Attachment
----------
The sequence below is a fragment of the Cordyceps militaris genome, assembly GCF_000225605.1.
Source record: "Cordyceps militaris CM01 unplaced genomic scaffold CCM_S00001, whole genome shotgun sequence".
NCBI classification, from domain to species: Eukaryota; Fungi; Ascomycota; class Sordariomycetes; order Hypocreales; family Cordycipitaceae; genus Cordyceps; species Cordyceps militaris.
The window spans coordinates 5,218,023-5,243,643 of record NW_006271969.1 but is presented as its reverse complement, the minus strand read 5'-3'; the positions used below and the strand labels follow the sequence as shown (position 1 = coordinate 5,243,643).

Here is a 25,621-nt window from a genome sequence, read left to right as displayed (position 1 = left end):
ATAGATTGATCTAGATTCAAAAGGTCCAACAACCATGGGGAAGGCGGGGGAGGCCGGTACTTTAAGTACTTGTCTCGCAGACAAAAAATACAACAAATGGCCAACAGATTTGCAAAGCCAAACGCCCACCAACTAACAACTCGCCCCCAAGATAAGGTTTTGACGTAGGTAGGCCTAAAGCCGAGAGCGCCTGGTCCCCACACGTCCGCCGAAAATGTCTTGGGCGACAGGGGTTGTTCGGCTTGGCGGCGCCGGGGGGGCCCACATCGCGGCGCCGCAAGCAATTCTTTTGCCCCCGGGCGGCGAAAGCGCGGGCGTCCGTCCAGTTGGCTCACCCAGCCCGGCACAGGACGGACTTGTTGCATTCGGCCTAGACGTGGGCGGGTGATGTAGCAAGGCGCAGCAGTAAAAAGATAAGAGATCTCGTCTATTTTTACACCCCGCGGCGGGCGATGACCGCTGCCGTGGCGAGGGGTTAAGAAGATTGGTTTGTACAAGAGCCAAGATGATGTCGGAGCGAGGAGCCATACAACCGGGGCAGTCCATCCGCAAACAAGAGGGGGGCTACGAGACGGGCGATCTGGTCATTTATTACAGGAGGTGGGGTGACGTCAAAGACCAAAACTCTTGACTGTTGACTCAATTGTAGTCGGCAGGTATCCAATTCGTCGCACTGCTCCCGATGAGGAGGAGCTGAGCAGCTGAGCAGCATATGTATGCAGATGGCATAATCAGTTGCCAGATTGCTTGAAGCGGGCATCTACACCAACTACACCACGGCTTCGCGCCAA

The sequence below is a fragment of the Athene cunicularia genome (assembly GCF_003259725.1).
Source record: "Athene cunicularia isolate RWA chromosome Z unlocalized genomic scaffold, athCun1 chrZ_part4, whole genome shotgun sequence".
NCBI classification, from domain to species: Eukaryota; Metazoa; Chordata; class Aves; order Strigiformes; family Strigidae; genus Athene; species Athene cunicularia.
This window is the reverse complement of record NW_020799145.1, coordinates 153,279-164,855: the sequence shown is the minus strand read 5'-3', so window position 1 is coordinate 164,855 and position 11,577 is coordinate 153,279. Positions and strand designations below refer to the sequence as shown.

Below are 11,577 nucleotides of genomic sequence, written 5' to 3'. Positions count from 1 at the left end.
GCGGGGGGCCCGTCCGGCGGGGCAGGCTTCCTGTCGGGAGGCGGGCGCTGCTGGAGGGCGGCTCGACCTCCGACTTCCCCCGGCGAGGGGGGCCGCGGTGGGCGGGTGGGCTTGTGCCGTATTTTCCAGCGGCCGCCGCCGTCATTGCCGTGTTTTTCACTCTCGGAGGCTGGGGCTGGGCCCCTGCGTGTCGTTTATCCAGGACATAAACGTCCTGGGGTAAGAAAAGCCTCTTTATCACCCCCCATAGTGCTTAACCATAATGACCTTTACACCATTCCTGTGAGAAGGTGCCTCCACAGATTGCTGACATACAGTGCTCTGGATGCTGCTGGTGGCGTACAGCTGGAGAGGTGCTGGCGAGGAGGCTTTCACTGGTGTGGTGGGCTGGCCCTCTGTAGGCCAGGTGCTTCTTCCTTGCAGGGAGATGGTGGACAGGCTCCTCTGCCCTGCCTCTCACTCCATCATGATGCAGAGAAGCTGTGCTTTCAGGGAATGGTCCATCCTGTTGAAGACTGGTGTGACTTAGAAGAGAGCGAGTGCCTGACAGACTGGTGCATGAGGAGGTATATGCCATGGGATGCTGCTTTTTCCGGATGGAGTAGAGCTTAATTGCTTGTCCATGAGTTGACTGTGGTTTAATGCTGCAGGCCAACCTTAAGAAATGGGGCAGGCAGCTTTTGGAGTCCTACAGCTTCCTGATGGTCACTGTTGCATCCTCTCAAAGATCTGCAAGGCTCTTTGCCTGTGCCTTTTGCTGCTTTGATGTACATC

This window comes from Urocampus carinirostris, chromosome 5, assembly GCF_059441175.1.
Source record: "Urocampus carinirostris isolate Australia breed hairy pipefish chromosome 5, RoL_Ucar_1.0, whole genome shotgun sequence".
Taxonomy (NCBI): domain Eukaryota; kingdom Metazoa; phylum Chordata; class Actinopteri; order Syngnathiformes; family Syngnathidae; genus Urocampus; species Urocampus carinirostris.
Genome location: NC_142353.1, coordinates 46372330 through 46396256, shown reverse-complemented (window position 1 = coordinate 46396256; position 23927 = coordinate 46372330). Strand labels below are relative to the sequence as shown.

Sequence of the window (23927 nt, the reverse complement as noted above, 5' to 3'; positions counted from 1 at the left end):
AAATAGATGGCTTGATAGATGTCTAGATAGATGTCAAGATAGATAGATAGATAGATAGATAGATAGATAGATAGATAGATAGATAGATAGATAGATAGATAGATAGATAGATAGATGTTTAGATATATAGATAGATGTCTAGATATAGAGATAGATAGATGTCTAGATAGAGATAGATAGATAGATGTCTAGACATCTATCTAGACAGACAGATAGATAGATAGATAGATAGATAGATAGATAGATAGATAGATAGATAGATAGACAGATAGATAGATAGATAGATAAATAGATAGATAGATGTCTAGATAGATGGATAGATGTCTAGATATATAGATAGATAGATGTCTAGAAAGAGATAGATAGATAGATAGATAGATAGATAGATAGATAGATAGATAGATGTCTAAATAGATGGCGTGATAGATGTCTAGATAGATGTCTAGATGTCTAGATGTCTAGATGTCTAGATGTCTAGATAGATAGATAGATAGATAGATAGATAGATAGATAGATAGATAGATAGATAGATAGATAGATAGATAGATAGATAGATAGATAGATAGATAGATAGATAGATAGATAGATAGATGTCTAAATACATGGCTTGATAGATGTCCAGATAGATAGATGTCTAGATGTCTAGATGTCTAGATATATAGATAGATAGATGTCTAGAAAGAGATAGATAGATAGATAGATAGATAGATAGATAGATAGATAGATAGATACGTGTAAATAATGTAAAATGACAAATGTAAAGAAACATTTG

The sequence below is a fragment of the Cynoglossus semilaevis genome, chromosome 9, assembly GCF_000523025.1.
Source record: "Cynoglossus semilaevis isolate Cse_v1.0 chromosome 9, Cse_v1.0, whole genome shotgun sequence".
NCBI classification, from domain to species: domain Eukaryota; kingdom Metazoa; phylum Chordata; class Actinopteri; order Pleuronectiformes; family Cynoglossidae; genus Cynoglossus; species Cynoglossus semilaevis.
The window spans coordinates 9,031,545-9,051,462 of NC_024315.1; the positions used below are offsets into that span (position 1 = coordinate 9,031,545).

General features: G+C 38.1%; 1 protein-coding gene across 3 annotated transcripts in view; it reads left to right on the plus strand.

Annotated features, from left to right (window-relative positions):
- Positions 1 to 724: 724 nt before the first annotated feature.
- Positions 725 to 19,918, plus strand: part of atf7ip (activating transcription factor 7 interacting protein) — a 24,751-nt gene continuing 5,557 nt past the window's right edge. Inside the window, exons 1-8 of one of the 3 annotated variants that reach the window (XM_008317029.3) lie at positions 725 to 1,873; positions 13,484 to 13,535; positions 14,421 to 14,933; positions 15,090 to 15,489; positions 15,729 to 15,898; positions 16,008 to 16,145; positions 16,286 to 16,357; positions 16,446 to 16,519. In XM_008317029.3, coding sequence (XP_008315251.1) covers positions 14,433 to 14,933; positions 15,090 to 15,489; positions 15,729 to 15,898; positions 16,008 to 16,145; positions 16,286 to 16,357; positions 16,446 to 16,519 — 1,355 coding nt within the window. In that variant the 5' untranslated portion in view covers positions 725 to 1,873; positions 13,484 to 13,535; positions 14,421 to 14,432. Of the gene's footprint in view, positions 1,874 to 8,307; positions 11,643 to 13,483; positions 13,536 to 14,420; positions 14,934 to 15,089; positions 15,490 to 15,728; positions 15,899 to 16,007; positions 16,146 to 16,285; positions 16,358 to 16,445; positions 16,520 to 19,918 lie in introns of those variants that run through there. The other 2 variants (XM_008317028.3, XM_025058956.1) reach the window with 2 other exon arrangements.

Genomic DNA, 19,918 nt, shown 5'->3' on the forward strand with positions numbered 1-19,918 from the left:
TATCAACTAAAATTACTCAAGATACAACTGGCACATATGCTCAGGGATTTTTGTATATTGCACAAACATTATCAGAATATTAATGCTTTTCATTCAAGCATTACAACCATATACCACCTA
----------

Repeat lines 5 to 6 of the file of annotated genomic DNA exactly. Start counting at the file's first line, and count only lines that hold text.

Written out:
Here is a 25,621-nt window from a genome sequence, read left to right as displayed (position 1 = left end):
ATAGATTGATCTAGATTCAAAAGGTCCAACAACCATGGGGAAGGCGGGGGAGGCCGGTACTTTAAGTACTTGTCTCGCAGACAAAAAATACAACAAATGGCCAACAGATTTGCAAAGCCAAACGCCCACCAACTAACAACTCGCCCCCAAGATAAGGTTTTGACGTAGGTAGGCCTAAAGCCGAGAGCGCCTGGTCCCCACACGTCCGCCGAAAATGTCTTGGGCGACAGGGGTTGTTCGGCTTGGCGGCGCCGGGGGGGCCCACATCGCGGCGCCGCAAGCAATTCTTTTGCCCCCGGGCGGCGAAAGCGCGGGCGTCCGTCCAGTTGGCTCACCCAGCCCGGCACAGGACGGACTTGTTGCATTCGGCCTAGACGTGGGCGGGTGATGTAGCAAGGCGCAGCAGTAAAAAGATAAGAGATCTCGTCTATTTTTACACCCCGCGGCGGGCGATGACCGCTGCCGTGGCGAGGGGTTAAGAAGATTGGTTTGTACAAGAGCCAAGATGATGTCGGAGCGAGGAGCCATACAACCGGGGCAGTCCATCCGCAAACAAGAGGGGGGCTACGAGACGGGCGATCTGGTCATTTATTACAGGAGGTGGGGTGACGTCAAAGACCAAAACTCTTGACTGTTGACTCAATTGTAGTCGGCAGGTATCCAATTCGTCGCACTGCTCCCGATGAGGAGGAGCTGAGCAGCTGAGCAGCATATGTATGCAGATGGCATAATCAGTTGCCAGATTGCTTGAAGCGGGCATCTACACCAACTACACCACGGCTTCGCGCCAA